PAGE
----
SAE International May Go For Testing And Validation In The Long Run

SAE International is a global association committed to be the ultimate knowledge source for the engineering profession. By engaging nearly 200,000 engineers, technical experts and volunteers each year, it drives knowledge and expertise across a broad spectrum of industries. It acts on two priorities: encouraging a lifetime of learning for mobility engineering professionals, and setting standards for aerospace, automotive and commercial vehicle industries. Recently T Murrali of AutoParts Asia caught up with Dr David Schutt, CEO, SAE International, to get to know how SAE International has been pursuing its mission to develop standards for the next generation mobility including connected vehicle and autonomous driving. Edited excerpts:

Q: Can you describe the initiatives taken by SAE for autonomous driving?

Schutt: We are approaching autonomous driving from a broad perspective covering the entire waterfront. The technology is developing and there are multiple paths to accomplish it. One of the most interesting things right now is the area of safety, enabling the industry to approach it in a pre-competitive way.
For example, the aerospace industry does not compete on safety or quality or the environment. The automotive industry is beginning to recognise that any bad-acting car is a problem for the whole system, so there has to be a common set of safety principles. The way they achieve it may vary but they should not be competing on safety. That is also one of the largest barriers right now for public acceptance of these vehicles. We are doing some public demonstrations on this where we take the public on test drives in these automated vehicles and look at the change in their experience before and after the drive. There are some surprising things we have learnt from it.

Q: How is this going to help SAE evolve and develop standards in this area?

Schutt: Standards come up when technology collaborates together. There are so many areas we are working on at present, from ADAS to the communication protocols to safety principles. We are also beginning to deal with the human-machine interface; how does the passenger know that the vehicle is being driven autonomously. We are used to making eye contact with the driver to tell him where to go, but how do you do that in a car without the driver. So we are looking at all these different facets, including cyber security. We have a whole set of standards in the automotive industry that build on the fundamental principles of a cyber-secured vehicle, which is being adopted across the industry right now. We have kept it simple so that a regular member of the public can read and understand the difference between Level-0 and Level-4. We are now looking at Level-4 and Level-5; in the US there is a debate on whether or not to skip Level-3 as it’s a complicated area. Europe and Japan are already working on Level-3. The US might have to reconsider skipping it.

Q: Is there any advantage in skipping Level-3?

Schutt: The desire to skip Level-3 was to pass over the very ambiguous high liability stage but technologically it has to be done. We will have to go through Level-3 for a phase of time.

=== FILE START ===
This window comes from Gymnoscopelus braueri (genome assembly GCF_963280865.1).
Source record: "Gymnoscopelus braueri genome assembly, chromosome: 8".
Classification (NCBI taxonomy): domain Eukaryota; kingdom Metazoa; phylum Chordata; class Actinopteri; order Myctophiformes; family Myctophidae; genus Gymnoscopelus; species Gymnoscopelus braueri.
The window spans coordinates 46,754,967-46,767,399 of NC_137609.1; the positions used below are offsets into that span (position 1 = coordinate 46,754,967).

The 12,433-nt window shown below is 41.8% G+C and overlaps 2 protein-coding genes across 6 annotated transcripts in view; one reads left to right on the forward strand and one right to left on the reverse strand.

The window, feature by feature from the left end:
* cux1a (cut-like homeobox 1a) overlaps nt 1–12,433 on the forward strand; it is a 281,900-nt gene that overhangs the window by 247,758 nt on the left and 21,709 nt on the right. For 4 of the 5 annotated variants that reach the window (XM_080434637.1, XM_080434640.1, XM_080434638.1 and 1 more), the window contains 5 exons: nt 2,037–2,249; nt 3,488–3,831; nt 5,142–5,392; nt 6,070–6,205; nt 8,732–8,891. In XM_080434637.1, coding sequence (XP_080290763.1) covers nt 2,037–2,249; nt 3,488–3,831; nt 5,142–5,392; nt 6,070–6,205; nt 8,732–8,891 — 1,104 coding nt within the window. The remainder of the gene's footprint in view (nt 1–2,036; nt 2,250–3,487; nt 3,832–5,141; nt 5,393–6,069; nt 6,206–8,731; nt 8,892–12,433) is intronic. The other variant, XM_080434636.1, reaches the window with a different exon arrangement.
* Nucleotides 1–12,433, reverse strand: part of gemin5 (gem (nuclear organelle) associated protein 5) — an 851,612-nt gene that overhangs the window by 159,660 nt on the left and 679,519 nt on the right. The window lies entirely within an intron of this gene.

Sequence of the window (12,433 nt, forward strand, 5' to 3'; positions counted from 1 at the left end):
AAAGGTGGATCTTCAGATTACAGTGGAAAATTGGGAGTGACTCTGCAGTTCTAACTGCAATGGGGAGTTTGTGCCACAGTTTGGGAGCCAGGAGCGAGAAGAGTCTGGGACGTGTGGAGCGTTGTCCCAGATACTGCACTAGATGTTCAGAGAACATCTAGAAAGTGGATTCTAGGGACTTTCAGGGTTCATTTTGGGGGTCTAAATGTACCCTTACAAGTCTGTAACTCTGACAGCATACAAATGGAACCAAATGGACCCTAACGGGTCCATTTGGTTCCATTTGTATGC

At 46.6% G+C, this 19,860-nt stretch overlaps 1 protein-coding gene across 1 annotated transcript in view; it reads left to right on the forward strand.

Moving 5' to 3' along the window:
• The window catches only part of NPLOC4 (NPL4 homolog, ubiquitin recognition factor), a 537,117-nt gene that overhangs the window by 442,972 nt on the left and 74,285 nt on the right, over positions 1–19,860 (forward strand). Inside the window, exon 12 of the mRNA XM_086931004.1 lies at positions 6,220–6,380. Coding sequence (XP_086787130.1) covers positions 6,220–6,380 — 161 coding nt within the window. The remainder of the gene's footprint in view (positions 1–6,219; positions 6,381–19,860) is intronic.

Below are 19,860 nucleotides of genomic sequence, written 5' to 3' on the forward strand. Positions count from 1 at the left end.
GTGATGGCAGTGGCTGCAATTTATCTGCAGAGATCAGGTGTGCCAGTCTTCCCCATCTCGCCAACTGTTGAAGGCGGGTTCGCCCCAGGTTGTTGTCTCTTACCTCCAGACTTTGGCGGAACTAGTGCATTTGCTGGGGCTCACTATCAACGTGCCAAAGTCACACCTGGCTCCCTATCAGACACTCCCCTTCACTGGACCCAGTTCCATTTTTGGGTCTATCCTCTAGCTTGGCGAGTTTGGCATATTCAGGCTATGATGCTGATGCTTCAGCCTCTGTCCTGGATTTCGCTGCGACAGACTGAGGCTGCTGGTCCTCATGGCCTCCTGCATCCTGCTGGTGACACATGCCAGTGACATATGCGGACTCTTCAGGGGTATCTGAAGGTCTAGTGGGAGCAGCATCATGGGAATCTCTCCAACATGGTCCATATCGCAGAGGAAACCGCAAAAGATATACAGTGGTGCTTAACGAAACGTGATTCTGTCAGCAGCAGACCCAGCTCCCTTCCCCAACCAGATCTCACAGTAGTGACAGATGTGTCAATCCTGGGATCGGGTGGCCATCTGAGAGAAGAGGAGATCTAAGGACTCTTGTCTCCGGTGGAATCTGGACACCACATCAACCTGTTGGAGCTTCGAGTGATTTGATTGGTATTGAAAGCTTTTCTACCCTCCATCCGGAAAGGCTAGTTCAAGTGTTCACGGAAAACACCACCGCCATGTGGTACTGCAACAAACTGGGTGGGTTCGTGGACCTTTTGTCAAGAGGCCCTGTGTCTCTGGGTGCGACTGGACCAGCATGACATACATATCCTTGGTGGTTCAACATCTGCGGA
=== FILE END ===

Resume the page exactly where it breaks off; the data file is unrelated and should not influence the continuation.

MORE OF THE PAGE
Q: There is always a clash between the regulatory side and technology. In some cases technology is matured but regulatory systems are not confident enough to approve it, also vice-versa. In this scenario how would SAE propagate standards?

Schutt: SAE’s approach is not to define a specific technology but to describe a performance or requirement or expectation from it so that multiple technologies could deliver that same result, or if technology advances it could also be incorporated. There are regional differences. Europe often focuses on a specific technology; we are not opposed to that but are looking for a portfolio of solutions that would allow us to advance further. For example, with the movement from 4G to 5G, if you want a specific technology you have to be right with the standards or regulations while our standards encompass the regulatory framework which is performance-based. In the US, NHTSA (National Highways Traffic System Administration) is trying to find the best pathway for it in this very complex and new dynamics. We are working with them to helm the portfolio standards that would help ensure that the policy is accepted.

Q: Do you see this happening in developed markets five years from now?

Schutt: Certain cities are investing more quickly than others. They have public demonstration days; the state of Florida is fairly progressive, wanting to develop corridors for this. We are doing a number of public demonstration projects in Florida as the state legislation is open to us. The state has a number of retirees who sign up as they see this as an important step in which they want to participate. It’s quite interesting. Pittsburgh is another one; in certain cities the legislatures are making it more accessible. Google is in Pittsburgh doing a lot of testing on vehicles right now; they are slowly expanding in the downtown area with their own X-Y corridors.

Q: So do you see challenges with connected vehicles – vehicle to vehicle, vehicle to infrastructure – as all these are still evolving?

Schutt: They are evolving. The data that needs to be communicated between the two are all well understood to marry the technology that comes into it like 5G. We have developed a digital range of communications which is fast enough and the latency small enough to address communications across all protocols; and with 5G would allow greater connectivity to a more distributed network.